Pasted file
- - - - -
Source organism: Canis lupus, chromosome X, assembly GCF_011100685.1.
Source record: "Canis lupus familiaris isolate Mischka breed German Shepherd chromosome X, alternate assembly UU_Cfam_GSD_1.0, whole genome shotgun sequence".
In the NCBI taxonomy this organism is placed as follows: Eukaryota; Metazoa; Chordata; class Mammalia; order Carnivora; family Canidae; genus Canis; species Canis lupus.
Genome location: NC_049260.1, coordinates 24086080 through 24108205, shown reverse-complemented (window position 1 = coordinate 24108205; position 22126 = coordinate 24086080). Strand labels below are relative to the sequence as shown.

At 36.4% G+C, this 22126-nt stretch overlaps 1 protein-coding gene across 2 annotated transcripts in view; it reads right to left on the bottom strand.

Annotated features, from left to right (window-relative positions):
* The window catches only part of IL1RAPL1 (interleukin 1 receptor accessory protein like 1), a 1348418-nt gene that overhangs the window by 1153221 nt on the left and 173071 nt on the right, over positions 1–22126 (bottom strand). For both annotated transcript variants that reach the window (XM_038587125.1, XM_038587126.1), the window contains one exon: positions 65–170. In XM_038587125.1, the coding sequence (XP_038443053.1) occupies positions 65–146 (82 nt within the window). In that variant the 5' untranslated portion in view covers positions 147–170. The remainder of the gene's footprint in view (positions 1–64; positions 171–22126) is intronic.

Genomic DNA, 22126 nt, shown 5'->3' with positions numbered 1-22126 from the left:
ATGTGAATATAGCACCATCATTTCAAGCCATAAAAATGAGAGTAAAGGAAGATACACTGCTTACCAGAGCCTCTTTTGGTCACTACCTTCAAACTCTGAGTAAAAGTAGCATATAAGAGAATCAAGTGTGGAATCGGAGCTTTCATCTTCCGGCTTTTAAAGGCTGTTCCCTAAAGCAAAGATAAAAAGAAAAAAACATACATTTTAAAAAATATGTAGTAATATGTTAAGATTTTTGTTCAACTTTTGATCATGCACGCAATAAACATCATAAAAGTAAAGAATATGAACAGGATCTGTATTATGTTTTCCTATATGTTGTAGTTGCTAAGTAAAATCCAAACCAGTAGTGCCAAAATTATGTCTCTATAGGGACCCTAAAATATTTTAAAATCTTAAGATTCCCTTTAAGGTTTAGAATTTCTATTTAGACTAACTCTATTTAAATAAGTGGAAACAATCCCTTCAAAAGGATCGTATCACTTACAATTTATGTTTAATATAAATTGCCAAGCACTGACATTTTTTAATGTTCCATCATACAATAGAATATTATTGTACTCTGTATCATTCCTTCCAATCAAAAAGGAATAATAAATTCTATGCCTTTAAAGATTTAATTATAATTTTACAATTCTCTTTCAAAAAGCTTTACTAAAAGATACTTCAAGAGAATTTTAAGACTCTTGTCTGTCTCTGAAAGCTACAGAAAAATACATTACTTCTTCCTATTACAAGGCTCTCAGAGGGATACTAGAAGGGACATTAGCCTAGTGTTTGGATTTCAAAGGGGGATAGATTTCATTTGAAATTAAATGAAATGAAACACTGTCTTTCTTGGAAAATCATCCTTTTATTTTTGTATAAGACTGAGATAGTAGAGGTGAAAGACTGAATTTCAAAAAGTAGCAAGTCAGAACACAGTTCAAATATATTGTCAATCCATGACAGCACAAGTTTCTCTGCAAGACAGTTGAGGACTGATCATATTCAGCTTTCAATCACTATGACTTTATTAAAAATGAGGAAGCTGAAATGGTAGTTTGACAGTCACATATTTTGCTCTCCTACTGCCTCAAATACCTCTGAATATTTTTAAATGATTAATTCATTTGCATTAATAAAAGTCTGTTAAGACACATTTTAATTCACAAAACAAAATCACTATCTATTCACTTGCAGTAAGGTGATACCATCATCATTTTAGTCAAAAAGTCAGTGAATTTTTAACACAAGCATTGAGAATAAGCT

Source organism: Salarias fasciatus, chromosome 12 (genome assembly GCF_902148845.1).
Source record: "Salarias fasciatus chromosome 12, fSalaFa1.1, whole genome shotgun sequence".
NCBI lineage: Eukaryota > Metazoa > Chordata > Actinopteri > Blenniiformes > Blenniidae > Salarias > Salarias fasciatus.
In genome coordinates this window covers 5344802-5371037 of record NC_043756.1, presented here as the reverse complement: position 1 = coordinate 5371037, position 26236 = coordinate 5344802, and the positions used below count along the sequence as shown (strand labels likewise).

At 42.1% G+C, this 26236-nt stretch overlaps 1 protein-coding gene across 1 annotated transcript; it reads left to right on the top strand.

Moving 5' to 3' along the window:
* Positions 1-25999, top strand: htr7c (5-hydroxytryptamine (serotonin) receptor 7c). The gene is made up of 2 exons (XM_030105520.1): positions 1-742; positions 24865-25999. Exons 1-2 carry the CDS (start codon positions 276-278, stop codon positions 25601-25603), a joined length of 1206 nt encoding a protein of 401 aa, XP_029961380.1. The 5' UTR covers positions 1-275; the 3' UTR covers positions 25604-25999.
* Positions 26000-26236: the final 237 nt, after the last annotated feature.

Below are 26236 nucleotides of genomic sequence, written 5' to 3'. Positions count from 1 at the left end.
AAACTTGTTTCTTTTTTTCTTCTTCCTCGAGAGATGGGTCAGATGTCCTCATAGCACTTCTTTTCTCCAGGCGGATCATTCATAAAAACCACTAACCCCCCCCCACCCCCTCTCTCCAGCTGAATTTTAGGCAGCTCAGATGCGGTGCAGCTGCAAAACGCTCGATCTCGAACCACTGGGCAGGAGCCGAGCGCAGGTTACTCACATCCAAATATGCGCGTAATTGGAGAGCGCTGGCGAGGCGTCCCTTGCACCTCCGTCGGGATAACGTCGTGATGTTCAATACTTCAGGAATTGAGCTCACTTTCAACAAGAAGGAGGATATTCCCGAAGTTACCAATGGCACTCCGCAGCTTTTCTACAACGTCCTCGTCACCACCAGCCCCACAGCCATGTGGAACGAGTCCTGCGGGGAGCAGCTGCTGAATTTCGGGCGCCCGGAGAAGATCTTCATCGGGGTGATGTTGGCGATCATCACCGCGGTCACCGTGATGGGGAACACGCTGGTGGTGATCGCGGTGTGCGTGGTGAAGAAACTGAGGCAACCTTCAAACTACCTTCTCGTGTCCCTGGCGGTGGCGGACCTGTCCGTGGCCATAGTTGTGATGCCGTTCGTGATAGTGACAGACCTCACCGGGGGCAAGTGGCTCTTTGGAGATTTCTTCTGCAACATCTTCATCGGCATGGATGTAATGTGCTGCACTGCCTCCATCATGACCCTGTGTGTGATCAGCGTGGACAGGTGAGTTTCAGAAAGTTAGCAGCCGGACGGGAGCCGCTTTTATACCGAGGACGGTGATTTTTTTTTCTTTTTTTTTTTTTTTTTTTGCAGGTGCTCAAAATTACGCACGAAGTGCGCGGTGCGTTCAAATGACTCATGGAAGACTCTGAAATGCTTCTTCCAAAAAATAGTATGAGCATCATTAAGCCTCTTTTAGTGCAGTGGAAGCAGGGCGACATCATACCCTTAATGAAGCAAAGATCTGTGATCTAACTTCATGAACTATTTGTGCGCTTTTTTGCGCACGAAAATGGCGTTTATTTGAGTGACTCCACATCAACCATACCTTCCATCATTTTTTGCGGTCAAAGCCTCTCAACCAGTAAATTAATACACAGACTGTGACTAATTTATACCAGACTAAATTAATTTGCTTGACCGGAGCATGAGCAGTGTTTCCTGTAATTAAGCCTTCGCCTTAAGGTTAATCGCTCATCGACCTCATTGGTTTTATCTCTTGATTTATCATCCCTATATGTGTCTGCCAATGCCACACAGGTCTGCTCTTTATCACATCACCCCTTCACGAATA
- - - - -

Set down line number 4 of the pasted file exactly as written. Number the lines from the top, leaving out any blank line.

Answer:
Genome location: NC_049260.1, coordinates 24086080 through 24108205, shown reverse-complemented (window position 1 = coordinate 24108205; position 22126 = coordinate 24086080). Strand labels below are relative to the sequence as shown.